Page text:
Nelson Mandela's state funeral at his ancestral home in Qunu ends a week of commemorations for South Africa's first black leader.
Some 4500 people - including foreign dignitaries - are attending the funeral, which blends state ceremonial with traditional rituals.
Mr Mandela died on 5 December aged 95.
A close friend, Ahmed Kathrada, told the service he had lost an "elder brother" who was with him for many years in prison on Robben island.
Mr Kathrada's voice filled with emotion as he spoke of the difficulty of recent months and of how he had held his friend's hand the last time he saw him in hospital. "Farewell my dear brother, my mentor, my leader," he said.
Two grandchildren then addressed the congregation. Ndaba who read an obituary, and Nandi, who spoke fondly of her grandfather as a disciplinarian. "We shall miss you... your stern voice when you are not pleased with our behaviour. We shall miss your laughter."
African National Congress members, veterans of the fight against apartheid and foreign dignitaries - including several African presidents and the Prince of Wales - are among the guests.
Archbishop Desmond Tutu - a long-time friend of Nelson Mandela - is also at the funeral, having earlier said he had cancelled his flight as he had not received an invitation.
The South African government had earlier said the archbishop was accredited, but that no formal invitations had been sent out.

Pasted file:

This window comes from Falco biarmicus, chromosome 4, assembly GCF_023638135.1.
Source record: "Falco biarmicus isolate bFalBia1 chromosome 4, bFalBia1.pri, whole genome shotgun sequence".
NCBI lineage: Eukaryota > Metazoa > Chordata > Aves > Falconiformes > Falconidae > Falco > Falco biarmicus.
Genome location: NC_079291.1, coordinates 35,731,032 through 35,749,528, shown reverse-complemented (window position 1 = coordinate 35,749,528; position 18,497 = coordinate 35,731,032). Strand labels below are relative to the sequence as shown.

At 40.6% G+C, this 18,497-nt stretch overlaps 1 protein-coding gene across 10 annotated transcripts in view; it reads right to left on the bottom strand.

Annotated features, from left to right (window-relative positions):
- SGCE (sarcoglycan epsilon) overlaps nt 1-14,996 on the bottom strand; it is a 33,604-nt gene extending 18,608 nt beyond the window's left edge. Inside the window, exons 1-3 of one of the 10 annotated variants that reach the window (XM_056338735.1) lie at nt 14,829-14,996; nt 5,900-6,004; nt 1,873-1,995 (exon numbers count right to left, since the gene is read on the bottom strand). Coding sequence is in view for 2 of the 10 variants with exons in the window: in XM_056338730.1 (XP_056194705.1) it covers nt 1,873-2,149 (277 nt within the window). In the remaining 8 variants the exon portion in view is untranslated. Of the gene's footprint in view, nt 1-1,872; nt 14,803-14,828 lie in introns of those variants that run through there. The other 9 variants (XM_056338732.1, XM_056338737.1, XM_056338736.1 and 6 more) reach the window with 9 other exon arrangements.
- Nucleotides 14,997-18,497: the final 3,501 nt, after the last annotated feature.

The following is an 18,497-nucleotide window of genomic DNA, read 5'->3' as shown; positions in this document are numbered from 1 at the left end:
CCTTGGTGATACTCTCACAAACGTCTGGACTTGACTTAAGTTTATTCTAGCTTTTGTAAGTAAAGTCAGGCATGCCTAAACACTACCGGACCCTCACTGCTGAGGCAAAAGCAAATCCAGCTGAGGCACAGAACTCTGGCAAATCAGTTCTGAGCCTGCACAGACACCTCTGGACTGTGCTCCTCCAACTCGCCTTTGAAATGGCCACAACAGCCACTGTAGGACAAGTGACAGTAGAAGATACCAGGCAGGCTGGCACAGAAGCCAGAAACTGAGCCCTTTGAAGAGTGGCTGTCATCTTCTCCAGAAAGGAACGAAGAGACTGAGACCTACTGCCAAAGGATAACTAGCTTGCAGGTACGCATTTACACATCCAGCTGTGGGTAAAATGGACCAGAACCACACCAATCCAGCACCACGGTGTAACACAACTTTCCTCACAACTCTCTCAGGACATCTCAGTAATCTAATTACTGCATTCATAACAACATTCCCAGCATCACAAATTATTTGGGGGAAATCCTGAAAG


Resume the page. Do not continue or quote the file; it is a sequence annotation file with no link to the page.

The BBC reports that some guests have been singing and dancing to celebrate Mr Mandela's life.
After the two-hour service, Mr Mandela's Thembu community will conduct a private traditional Xhosa ceremony - including songs and poems about Mr Mandela's life and his achievements.
An ox will be slaughtered. A family elder will stay near the coffin, which has been draped with a lion's skin, to talk "to the body's spirit".
On Saturday, Mr Mandela's coffin was flown from Waterkloof airbase in Pretoria on a C130 military aircraft, escorted by two fighter jets. It later landed at Mthatha airport, some 700 kilometres away.
In line with tribal custom, Nelson Mandela's grandson Mandla accompanied him on the journey, speaking to his coffin to tell him he was on his way home to rest.
President Jacob Zuma, other ANC leaders and more than 1000 members of the organisation which Mr Mandela once led, attended the event at the Waterkloof air base.
It included a multi-faith service and a musical tribute.
Mourners heard President Zuma pay his own tribute to Nelson Mandela, calling him a "towering figure", "a man of action" and a "democrat who understood the world."
At least 100,000 people saw the former president's body lying in state during the week in Pretoria, but some had to be turned away.